World Domination, Parker Brothers, and Milton Bradley

Way back when we lived in Edmond, Oklahoma, I used to watch a 6:30 p.m. tv show with Burt Reynolds and Loni Anderson drawing on dry-erase boards with celebrity teammates. It was on during that calm half hour after the kiddies were fed, their daddy came home, and mommy was briefly off-duty but completely brain dead. The tv game wasn't Pictionary, but something similar. Not as annoying as Hollywood Squares, though.

A dear, demented friend and I have been brain-storming a team parlor game about redrawing the political map of the world. You know, redraw the Kurds into Turkey, or add the Turkish Kurds and the Iraqi Kurds to create an independent Kurdish nation. Make the Kurds try it out for a year, which could be a spinoff reality show. Circle gets Red Square. And for Eastern Europe, nobody gets to buy a vowel! I am dieting so I will look good in those Vanna White outfits.

Please tell me you have read Jumanji, by Chris Van Allsburg. We often design board games in my art classes. We make card games, too.

My favorite part of playing Risk as a kid (who was finally old enough to play with the big kids) was grooving on all the tiny colored wooden blocks for the armies. I loved how the colored blocks fit in their little plastic boxes. World domination was secondary.

I really loved playing Clue. I first played it at a friend's house in fifth grade. When I got home I recreated the game board on corrugated cardboard from an old box, and drew all the cards from memory. The game fit so well with my obsession with drawing floor plans for houses on graph paper, and my Nancy Drew/Cherry Ames book favorites. It was Professor Plum in the billiard room with the candlestick...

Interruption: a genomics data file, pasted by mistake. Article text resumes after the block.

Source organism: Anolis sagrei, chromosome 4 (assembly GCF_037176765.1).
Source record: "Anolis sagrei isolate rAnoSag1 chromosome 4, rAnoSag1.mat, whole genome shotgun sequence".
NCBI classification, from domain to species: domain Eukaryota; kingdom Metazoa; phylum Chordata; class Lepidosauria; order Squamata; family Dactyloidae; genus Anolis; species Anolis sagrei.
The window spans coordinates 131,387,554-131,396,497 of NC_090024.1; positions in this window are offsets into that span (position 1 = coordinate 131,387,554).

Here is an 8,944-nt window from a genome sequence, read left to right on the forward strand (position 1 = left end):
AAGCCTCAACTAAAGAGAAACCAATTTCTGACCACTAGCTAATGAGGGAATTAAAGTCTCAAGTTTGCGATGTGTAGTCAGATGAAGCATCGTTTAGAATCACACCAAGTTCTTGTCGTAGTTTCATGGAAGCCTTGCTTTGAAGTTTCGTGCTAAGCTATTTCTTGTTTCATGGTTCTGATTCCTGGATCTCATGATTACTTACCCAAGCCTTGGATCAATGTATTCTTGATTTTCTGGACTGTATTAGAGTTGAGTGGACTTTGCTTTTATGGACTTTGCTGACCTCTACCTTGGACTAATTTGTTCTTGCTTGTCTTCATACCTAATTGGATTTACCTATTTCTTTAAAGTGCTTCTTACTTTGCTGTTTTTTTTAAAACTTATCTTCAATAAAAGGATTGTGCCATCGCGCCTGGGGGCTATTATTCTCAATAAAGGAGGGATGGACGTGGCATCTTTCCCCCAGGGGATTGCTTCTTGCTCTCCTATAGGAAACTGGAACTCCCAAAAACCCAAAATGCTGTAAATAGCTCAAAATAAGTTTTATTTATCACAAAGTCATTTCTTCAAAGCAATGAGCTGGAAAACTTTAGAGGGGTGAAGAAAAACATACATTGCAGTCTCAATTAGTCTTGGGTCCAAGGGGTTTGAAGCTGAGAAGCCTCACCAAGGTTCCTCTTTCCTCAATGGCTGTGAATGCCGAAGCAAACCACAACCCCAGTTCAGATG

The students at my Montessori school sometimes play the old-fashioned game of Life. You remember the little cars with the pink and blue pegs for people. At the school the kids are allowed to choose same-sex marriages if they just want pink pegs or blue pegs. It's very open-minded.

We used to play Monopoly on school snow days. Texans don't understand the incredible snow glare headaches we used to get when the sun would come out after the blizzard. Texas winters are so gray and wimpy. Thinking about Monopoly gives me a snow headache sometimes.

Yahtzee isn't a board game, but we always played it during Christmas vacations. We might have 8 or 10 family members and friends around the dining table laughing, telling family stories, and rolling the dice until midnight, then eating sugar cookies. Howie and I prefer our sugar cookies very thin and dark brown.

Playing Scrabble is how we honor my mom. She enjoys it, and my dad won't play. I love when 3 or 4 generations are playing Scrabble. We set the board on a lazy susan. It's fun to look back through the scoring notepad to see who was old enough to add the scores in a particular year. Again, I have this thing about the little wooden tiles.

And, dang, if real life isn't a whole lot like Chutes and Ladders.

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